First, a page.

Charles Ponzi: The Greatest Scam Artist In History - Investment

Monday, March 13, 2017

Charles Ponzi, born Carlo Ponzi (March 3, 1882 – January 18, 1949), was an Italian swindler and con artist in the U.S. and Canada. His aliases include Charles Ponci, Carlo, and Charles P. Bianchi.Born and raised in Italy, he became known in the early 1920s as a swindler in North America for his money-making scheme. He promised clients a 50% profit within 45 days, or 100% profit within 90 days, by buying discounted postal reply coupons in other countries and redeeming them at face value in the United States as a form of arbitrage. In reality, Ponzi was paying early investors using the investments of later investors. While this swindle predated Ponzi by several years, it became so identified with him that it now bears his name. His scheme ran for over a year before it collapsed, costing his "investors" $20 million($220million in todays money).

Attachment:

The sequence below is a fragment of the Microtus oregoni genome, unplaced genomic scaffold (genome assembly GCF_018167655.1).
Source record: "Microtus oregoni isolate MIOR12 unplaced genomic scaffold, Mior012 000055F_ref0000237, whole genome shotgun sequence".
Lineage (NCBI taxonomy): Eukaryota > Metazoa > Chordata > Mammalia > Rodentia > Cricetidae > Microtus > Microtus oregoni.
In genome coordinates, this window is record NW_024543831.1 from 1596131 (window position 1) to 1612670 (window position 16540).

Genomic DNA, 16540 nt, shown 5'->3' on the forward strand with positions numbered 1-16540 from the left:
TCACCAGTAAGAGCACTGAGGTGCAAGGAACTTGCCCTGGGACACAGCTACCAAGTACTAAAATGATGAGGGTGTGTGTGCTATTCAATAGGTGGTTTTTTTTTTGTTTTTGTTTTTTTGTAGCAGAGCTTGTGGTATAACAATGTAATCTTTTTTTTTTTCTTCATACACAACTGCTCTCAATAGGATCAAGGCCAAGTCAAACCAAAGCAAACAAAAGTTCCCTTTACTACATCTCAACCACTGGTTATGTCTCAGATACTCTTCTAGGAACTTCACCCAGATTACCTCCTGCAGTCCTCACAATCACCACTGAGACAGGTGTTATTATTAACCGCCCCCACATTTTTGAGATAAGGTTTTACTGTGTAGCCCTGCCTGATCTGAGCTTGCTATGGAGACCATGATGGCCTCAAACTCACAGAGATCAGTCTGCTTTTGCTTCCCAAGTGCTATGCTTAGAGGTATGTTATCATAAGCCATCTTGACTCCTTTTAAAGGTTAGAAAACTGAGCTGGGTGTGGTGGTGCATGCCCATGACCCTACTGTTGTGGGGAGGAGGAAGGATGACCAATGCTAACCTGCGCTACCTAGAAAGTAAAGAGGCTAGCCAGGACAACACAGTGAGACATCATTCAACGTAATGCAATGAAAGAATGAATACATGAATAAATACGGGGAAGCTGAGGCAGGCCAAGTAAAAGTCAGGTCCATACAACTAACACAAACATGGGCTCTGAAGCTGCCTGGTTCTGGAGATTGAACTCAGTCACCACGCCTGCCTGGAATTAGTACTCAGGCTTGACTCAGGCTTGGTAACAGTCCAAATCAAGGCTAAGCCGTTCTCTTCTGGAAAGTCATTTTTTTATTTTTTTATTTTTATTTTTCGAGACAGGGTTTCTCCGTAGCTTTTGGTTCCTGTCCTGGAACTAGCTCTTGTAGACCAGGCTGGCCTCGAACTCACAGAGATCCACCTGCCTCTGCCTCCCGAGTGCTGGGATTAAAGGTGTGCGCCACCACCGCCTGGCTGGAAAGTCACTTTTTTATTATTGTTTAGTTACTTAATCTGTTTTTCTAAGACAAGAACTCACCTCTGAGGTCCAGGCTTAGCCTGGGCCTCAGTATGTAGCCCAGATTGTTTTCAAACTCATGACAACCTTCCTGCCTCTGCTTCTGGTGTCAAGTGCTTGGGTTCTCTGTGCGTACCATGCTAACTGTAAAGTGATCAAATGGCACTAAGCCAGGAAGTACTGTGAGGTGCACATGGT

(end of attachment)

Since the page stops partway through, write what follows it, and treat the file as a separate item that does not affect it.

Ponzi may have been inspired by the scheme of William F. Miller, a Brooklyn bookkeeper who in 1899 used the same scheme to take in $1 million.In addition, "The Man Who Broke the Bank at Monte Carlo", Charles Deville Wells, had operated a very similar scheme in France in 1910-11, when—under the alias ″Lucien Rivier″—he had set up a phony bank, to the detriment of his 6,000 victims.

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